So far here seems to be the order of selection criteria:

  1. Regular season MVP – so far every player who has won MVP either in NBA or ABA has been elected to the Hall of Fame. We’ll see if Derrick Rose becomes the first player not to get in.
  2. Scoring leader – Yes this is actually a pretty important criteria! Because every scoring leader so far has been elected to the HoF!
  3. Finals MVP – almost every Finals MVP except Cedric Maxwell (and perhaps Andre Iguodala in the future) has been elected to the HoF.
  4. All-NBA 1st team selection 3 times or more – with the election of Paul Westphal last year, every player with 3x All-NBA 1st team or more have been selected to the HoF. There are some players with 3x All-ABA 1st team that haven’t been selected however, like Mack Calvin, but this is because the NBA does not value ABA awards at the same level.
  5. A Championship as the 1st or 2nd best player on the team – Since Jack Sikma’s induction last year (2nd best player on 1979 Sonics), almost every player who has won a ring as the best or second best player on their team has been elected to the Hall of Fame. The only notable exceptions are the 2004 Pistons, which still have not had any members (!) inducted in the HoF. Chauncey Billups and Ben Wallace will get in sometime I presume.
  6. Scoring 20,000 career pts – The only 2 players not in the HoF and have this criteria are Tom Chambers and Antawn Jamison.
  7. All-NBA 2nd team selection 3 times or more – this is not as guaranteed but *most* players with 3x All-NBA 2nd team or more have been selected to the HoF. notable exceptions are Shawn Kemp, Chris Webber, Kevin Johnson and Tim Hardaway, but I have a feeling they might get in sometime in the future.
  8. All-Star selection of 6 times or more – Again just like the above, *most* players with 6x All Star have been selected to the HoF. Notable exceptions are Walter Davis, Shawn Kemp, and Lou Hudson, but these are all very borderline HoFers.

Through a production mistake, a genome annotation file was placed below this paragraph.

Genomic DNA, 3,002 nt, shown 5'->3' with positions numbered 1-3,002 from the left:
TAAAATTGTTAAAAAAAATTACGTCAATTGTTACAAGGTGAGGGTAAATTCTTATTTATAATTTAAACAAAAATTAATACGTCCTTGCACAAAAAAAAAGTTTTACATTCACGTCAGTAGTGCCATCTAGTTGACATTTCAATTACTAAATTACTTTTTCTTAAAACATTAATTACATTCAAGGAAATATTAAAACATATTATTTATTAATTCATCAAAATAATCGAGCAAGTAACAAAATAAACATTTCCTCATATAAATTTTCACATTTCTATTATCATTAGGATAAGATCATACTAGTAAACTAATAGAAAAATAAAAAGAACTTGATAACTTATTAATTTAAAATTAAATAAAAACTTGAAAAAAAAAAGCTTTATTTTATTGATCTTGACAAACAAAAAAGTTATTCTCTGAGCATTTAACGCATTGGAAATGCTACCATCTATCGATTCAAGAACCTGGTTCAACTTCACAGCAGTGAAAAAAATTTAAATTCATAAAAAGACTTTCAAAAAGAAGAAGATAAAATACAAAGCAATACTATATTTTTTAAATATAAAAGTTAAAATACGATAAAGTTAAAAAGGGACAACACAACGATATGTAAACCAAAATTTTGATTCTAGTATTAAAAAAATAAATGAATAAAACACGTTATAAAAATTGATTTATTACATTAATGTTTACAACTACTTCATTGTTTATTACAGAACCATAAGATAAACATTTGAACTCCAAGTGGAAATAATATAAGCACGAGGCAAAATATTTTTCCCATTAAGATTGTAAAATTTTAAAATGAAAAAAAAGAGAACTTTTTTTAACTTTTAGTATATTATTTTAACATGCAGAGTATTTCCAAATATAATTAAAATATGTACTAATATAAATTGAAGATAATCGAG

Categories
Sports

Why do so many casual NBA fans discredit Wilt Chamberlain because he played in a “weak” era?

Honestly, I think it’s part ignorance and part denial.

First of all, since Wilt played in the 1960s and he’s no longer around to defend himself, and most of the people who watched him play are getting too old themselves, it’s very easy for the typical Gen Z / Millenial fan to point out that:

  1. Wilt played in an 8 team league
  2. Wilt’s numbers are inflated
  3. Wilt played against short white plumbers
  4. Bill Russell dominated him
  5. Shaq or whoever else would have owned that era

And all of these have a counterargument:

  1. An 8 team league would actually be more competitive, not less since more talent is concentrated in fewer teams
  2. Wilt’s numbers are not duplicated by anyone else of his era
  3. You can do some research and see that Wilt played against a guy 6′9 or taller at his position on every team, and that the average height back then was only 1″ shorter
  4. Bill Russell had a better team than Wilt did most of the time
  5. Time travel shenanigans don’t make any sense; today’s athletes benefit from the athletes that came before them. Barry Bonds would probably dominate in Babe Ruth’s era. Mike Tyson would have dominated in Muhammed Ali’s era. Wayne Gretzky would have dominated in Gordie Howe’s era. Any person with a college education today would have dominated Isaac Newton’s era. It doesn’t make any sense, and only for basketball do we discredit the older greats.

So I think it’s just ignorance for that part.

For the second part, I think it’s also denial. People see Wilt’s numbers and roll their eyes. They ignore it because Wilt’s numbers are too insane. They are video game numbers. How could someone have actually put up those numbers? That can’t be. That means that Wilt would be numbers-wise better than any other player in NBA history by a wide margin including Michael Jordan and Lebron James. The greatest of all time can’t be a guy that played 50 years ago. That’s impossible and not fun to think about. No, the greatest of all time has to be someone who played relatively recently so we can see all his footage and debate with other people who have seen him play. Wilt probably just got his numbers because everyone else sucked back then.

And thus, that’s why Wilt Chamberlain will always be IMO underrated because he was TOO dominant for his era to the point of it being too unbelievable. ESPN even left him out of their top 5 list. It’s really sad.